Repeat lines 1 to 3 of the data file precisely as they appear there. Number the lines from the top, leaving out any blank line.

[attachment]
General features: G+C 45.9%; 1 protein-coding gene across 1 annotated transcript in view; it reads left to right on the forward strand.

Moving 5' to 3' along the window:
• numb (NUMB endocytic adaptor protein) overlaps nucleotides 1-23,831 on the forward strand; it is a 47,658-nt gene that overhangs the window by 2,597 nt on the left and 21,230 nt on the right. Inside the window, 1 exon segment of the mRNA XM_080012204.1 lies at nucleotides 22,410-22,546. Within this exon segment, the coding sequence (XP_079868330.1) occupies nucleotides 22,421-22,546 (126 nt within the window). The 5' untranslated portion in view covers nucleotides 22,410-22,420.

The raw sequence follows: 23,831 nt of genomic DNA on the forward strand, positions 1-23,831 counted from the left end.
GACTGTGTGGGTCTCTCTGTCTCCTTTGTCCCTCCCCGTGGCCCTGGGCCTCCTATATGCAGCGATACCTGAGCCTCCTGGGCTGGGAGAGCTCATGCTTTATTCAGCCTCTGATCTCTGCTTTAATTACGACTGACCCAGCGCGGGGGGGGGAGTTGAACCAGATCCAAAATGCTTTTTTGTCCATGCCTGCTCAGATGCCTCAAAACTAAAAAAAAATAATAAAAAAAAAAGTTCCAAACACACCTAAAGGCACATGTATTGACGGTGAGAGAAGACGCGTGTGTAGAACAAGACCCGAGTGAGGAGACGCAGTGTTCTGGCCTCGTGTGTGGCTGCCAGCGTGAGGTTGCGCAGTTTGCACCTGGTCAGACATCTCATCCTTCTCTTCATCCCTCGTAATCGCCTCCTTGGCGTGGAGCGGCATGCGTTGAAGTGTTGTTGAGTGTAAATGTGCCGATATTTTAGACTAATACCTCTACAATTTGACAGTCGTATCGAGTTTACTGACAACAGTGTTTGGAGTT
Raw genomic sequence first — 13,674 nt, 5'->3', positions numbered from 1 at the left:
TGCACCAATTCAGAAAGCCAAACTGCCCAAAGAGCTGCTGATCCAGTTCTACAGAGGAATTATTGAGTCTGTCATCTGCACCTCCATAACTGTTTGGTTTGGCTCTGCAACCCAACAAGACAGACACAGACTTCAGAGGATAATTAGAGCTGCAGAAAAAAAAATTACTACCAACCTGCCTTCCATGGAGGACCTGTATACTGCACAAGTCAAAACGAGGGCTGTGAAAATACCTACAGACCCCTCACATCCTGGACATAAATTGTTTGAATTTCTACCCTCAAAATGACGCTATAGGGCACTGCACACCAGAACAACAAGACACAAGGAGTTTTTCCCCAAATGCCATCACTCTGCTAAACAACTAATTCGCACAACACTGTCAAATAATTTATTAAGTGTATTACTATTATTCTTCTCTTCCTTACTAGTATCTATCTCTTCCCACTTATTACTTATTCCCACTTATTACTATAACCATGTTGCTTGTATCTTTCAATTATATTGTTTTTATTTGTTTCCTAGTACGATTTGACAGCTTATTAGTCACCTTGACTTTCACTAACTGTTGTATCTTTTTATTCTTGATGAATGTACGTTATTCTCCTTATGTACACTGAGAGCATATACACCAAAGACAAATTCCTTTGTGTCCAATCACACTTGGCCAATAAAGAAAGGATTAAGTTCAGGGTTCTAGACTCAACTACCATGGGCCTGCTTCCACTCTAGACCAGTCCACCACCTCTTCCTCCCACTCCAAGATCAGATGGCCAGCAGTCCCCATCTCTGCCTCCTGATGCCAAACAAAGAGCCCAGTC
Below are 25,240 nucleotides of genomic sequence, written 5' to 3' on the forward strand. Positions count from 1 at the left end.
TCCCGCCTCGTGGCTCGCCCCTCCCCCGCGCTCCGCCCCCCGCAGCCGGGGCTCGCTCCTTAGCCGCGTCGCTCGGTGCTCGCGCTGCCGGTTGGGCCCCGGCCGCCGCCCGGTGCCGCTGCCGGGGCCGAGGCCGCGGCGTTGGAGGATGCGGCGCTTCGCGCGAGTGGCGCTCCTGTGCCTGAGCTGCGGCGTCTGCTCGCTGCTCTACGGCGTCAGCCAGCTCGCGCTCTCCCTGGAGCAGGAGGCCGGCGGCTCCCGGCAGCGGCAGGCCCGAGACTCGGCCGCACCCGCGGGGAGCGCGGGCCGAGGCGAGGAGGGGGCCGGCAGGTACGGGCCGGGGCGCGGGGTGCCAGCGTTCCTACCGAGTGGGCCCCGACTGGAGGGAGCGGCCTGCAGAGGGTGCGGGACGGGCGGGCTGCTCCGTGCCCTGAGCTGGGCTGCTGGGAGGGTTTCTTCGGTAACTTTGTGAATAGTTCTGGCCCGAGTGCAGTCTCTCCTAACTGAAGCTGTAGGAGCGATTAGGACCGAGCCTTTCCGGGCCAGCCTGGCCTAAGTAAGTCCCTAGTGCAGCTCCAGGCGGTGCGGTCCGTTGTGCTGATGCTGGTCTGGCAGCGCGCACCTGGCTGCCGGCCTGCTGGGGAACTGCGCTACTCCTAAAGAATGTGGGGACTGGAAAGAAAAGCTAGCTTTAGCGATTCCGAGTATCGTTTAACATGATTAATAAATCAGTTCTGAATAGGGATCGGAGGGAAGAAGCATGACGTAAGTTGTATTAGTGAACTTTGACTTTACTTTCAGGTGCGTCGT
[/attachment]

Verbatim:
General features: G+C 45.9%; 1 protein-coding gene across 1 annotated transcript in view; it reads left to right on the forward strand.

Moving 5' to 3' along the window:
• numb (NUMB endocytic adaptor protein) overlaps nucleotides 1-23,831 on the forward strand; it is a 47,658-nt gene that overhangs the window by 2,597 nt on the left and 21,230 nt on the right. Inside the window, 1 exon segment of the mRNA XM_080012204.1 lies at nucleotides 22,410-22,546. Within this exon segment, the coding sequence (XP_079868330.1) occupies nucleotides 22,421-22,546 (126 nt within the window). The 5' untranslated portion in view covers nucleotides 22,410-22,420.